Unfunny, cliched comedies are the easiest breed of bad movies to not be upset with. They don’t insult any high art form, they don’t take themselves too seriously anyway, and they might even have one or two moments worth chuckling about. At the very worst, consuming them is just a waste of time. It’s why Quiz Lady, which uncomfortably struggles to find its laughs, is still fairly harmless.
Directed by Jessica Yu (an Oscar-winning documentarian), the Hulu original obviously consists of a three-act structure, but if each act felt like it were pulled from a different film from the other two, in terms of pacing, tone, and stakes. But there are still story threads that tie the whole thing together, of course. It centers on Anne Yum (Awkwafina), a quiet loner obsessed with a Jeopardy-like TV show called Can’t Stop the Quiz, hosted by Terry McTeer, played by Will Ferrell doing his best mash-up of Alex Trebek and Mister Rogers.
Anne hasn’t missed an episode in 30 years and has the trivia chops to be a contestant herself — if she didn’t have so much social anxiety. In a world where everyone vies for the affection of society — be it through social media, mass media, or just workplace conversations — she just wants to blend in. And this would be a unique hook if it weren’t so relatable. That’s not to say that Quiz Lady is an earnest character study, but it does have points to make. Luckily, most of them get tossed out or forgotten about soon enough.
Anne’s counterpoint is Jenny (Sandra Oh), her (much) older sister, a free-spirited, possibly promiscuous vagrant who comes back into her life when she believes their mother is dead (turns out she’s just missing). Jenny secretly films a video of Anne answering every question right while watching the quiz show on TV, which turns Anne into a viral sensation. Jenny then dragoons her sister into auditioning for Can’t Stop the Quiz — a decision that’s made much easier after a visit from a loan shark who holds her dog for ransom until she pays off the $80,000 owed by her gambling-addict mother.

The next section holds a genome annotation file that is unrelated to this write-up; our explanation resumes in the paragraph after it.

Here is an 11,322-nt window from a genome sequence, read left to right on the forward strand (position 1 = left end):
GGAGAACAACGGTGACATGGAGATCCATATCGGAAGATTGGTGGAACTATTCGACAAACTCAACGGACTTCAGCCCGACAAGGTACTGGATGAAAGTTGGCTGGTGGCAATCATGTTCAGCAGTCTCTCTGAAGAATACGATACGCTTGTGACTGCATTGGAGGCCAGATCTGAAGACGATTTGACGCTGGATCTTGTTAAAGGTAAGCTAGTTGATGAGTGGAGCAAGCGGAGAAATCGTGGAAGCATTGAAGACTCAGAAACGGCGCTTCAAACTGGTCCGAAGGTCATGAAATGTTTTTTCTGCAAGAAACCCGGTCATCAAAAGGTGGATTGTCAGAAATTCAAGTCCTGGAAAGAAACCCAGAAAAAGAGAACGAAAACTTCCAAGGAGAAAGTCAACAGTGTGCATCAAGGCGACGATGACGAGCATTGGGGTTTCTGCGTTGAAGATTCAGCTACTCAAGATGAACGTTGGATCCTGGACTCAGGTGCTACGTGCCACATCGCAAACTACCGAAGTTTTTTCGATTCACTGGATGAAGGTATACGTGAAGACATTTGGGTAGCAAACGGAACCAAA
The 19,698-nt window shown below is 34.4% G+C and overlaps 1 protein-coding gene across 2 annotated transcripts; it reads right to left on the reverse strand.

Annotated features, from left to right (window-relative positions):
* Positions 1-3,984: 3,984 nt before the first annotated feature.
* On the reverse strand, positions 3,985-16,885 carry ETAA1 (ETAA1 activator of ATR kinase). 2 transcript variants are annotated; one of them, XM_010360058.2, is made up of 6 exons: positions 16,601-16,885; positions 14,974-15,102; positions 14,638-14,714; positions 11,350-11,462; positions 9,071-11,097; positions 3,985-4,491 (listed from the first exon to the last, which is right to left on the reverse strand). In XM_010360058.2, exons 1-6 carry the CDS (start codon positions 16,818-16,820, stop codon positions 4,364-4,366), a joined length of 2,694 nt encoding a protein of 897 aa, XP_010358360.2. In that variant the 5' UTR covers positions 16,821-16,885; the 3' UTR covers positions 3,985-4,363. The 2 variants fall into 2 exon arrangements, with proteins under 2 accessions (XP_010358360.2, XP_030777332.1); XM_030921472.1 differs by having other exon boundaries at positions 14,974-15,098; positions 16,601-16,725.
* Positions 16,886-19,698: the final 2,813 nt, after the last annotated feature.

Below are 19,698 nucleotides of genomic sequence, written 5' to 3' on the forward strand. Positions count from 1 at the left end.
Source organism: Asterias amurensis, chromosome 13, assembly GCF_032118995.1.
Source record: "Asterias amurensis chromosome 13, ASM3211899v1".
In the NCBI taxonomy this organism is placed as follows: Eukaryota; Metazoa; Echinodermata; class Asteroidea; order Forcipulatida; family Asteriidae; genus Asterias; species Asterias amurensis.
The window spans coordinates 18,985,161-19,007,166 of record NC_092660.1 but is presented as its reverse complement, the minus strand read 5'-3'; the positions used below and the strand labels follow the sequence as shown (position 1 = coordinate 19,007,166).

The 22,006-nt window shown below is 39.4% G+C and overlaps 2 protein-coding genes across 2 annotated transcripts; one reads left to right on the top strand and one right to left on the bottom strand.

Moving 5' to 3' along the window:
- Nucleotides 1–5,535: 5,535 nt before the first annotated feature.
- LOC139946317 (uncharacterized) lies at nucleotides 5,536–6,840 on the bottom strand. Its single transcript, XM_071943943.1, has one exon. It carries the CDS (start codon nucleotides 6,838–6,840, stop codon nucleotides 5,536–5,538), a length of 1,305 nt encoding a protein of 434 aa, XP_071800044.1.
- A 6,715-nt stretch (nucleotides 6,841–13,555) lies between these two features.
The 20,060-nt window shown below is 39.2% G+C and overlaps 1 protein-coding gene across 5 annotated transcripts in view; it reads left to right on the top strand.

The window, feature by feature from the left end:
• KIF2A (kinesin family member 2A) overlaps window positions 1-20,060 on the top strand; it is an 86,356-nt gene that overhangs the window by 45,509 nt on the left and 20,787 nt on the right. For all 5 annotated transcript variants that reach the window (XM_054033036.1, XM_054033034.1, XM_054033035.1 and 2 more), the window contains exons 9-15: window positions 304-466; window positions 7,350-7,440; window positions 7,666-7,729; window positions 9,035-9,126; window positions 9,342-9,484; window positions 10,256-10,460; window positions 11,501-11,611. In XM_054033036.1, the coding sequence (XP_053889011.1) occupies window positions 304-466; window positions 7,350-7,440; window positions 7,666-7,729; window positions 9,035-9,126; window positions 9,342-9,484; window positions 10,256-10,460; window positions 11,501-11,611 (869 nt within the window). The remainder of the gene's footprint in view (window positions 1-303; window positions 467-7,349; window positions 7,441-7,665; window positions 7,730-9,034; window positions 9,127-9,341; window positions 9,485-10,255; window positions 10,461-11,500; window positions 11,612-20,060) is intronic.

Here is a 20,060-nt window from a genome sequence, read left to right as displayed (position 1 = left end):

While the main cast suffers from a vapid script by Jen D’Angelo, the side characters do get time to shine, such as Jason Schwartzman’s smarmy contestant on the game show with a record-breaking streak, or Holland Taylor as Anne’s elderly neighbor Francine who thinks Paul Reubens is her favorite actor because he looks like Alan Cumming. Tony Hale has a standout role as a colonial-style innkeeper who pretends to be Ben Franklin despite having braces. The best jokes come from his confusion over the technology the inn must use in order to stay in business in our modern-day society. When the front desk phone rings, he says, “Is that a bird?”
When the two leads are the only ones on screen, there’s a genuine confusion about who thought this was a good idea — which is something I don’t often think when watching even the worst motion pictures (the two stars also share producer credits, so there’s that). While Awkwafina has showcased talent in films like The Farewell and Renfield, she needs some sort of comedic talent to play off of, which can’t be found in Sandra Oh, who always looks like she’s playing pretend rather than acting. I remember thinking this about her even when she was in Alexander Payne’s Sideways.
Despite its bright spots and a surprisingly beguiling final act, Quiz Show is a lame duck for most of its runtime; the film’s in desperate need of some punching up and Jessica Yu has a difficult time finding a natural flow for the material. And that’s all without mentioning the distracting 17-year age gap between the two-on-screen sisters. This wouldn’t have been an issue had there been any real chemistry between them, but like so much of the movie they just seem incompatible with being funny.